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Lactation curve model with explicit representation of perturbations as a phenotyping tool for dairy livestock precision farming.
Developing smart fitting algorithms to identify random perturbations in time-series data
The ability to adequately characterize the lactation curve of livestock is important not only to ensure proper nutrition of the lactating animal but, among many other benefits, it can assist in diagnosing the incidence of diseases, predicting the quantity of milk production, and comparing animals within the herd for managerial strategies such as culling. Eventually, such smart fitting algorithms can lead to improved genetic selection of more productive animals after genetic-unrelated noises are removed from the data, systematically.
The manuscript by Ben Abdelkrim et al. developed and explained an algorithm to detect perturbations in lactation curves of dairy goats. Researchers have been interested in accurately describing lactation curves since the early-1960s. Johansson  proposed a nonlinear decay function, Nelder  described an inverse polynomial, and Wood  proposed the incomplete gamma function to describe milk production of dairy cows. Unfortunately, many of the lactating animals that yielded lactation curves that did not comply with the typical, expected pattern of milk production were usually discarded and, until then, efforts to address this lack of adherence were not conducted. The recommended manuscript provides a different perspective in which rather than discarding the lactation profile, one can model the perturbations of the lactation curve as an attempt to identify possible problems (e.g., mastitis) and minimize their occurrence. Such an algorithm is important to separate females that show resilient attributes from those females that show sustainable attributes, as per existing definitions proposed by Tedeschi et al. .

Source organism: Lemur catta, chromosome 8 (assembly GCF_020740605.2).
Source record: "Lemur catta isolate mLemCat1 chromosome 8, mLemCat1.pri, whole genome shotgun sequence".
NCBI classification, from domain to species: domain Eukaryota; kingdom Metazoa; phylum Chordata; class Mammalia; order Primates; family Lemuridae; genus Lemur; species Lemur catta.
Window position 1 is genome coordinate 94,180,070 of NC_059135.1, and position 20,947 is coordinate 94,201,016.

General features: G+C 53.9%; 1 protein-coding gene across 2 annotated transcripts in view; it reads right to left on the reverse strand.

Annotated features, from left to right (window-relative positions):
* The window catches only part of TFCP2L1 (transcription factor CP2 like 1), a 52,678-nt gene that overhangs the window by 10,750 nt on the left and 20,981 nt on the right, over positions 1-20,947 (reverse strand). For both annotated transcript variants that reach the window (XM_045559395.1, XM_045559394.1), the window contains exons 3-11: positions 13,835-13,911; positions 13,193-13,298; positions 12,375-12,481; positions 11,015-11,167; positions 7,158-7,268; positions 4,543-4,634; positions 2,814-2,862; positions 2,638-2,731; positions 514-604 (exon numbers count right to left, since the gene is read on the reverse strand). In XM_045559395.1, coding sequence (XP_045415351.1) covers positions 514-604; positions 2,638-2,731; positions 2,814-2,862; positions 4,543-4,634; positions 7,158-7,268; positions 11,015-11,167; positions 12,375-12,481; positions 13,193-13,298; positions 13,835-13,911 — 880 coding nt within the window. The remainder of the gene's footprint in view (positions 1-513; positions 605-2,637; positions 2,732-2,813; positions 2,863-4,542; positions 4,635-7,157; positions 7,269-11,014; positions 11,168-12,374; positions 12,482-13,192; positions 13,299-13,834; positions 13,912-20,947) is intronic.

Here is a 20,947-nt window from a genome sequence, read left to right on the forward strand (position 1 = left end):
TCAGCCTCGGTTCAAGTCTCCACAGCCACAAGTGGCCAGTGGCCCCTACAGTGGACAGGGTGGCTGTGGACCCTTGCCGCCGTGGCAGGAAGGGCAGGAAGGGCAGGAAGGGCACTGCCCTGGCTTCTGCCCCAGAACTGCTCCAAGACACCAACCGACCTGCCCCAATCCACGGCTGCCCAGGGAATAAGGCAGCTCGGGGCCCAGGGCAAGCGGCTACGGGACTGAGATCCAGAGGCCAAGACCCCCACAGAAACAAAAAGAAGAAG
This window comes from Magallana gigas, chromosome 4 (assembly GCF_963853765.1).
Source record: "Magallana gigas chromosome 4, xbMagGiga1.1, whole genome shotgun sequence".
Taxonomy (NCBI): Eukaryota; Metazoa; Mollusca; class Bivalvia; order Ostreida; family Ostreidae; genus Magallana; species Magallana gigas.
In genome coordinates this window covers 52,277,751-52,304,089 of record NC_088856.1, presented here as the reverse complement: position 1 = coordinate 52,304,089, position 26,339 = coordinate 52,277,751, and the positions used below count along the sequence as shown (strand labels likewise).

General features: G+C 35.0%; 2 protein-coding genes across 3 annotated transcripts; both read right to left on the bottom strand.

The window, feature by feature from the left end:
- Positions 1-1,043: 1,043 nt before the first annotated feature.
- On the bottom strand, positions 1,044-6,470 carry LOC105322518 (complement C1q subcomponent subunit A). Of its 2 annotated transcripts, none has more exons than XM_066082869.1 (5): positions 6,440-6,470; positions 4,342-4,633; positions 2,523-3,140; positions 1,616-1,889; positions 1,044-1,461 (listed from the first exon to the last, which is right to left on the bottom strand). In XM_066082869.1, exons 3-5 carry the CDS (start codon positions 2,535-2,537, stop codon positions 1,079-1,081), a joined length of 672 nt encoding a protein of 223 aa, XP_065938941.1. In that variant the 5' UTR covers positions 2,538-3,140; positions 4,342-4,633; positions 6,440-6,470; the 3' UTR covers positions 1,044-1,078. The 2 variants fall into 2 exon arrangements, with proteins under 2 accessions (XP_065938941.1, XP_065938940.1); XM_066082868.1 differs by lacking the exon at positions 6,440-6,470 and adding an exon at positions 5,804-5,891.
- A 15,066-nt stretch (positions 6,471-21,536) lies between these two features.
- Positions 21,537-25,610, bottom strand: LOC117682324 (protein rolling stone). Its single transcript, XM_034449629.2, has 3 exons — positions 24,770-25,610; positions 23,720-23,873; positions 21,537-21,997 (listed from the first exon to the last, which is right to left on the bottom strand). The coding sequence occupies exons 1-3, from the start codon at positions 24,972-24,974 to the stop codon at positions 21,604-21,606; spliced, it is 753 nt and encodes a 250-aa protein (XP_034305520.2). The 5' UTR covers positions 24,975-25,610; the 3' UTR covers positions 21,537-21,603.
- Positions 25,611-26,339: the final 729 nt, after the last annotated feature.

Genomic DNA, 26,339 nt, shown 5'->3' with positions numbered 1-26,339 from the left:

The recommended manuscript proposes the Perturbed Lactation Model to explicitly account for multiple perturbations in the time-series milk production in dairy goats. When perturbations occur in biological processes, a typical negative impact is observed in the animal’s response, but on rare occasions, positive impacts can occur. In this case, the animal responds positively to the perturbation (i.e., responsive), and as a result, there is an increase in their output when compared to unperturbed animals. The recommended manuscript only considered negative impacts due to perturbations in the lactation curve of dairy goats. Future modifications should include positive responses due to perturbations. In this case, animals would be “positively responsive” to perturbations, and examples of such behavior include feed intake and growth curves.
 Johansson, I. (1961). Genetic Aspects of Dairy Cattle Breeding. University of Illinois Press, Urbana, IL.
 Nelder, J. A. (1966). Inverse polynomials, a useful group of multi-factor response functions. Biometrics. 22 (1):128-141. doi: 10.2307/2528220
 Wood, P. D. P. (1967). Algebraic model of the lactation curve in cattle. Nature. 216 (5111):164-165. doi: 10.1038/216164a0
 Tedeschi, L. O., J. P. Muir, D. G. Riley, and D. G. Fox. (2015). The role of ruminant animals in sustainable livestock intensification programs. Int. J. Sustainable Dev. World Ecol. 22 (5):452-465. doi: 10.1080/13504509.2015.1075441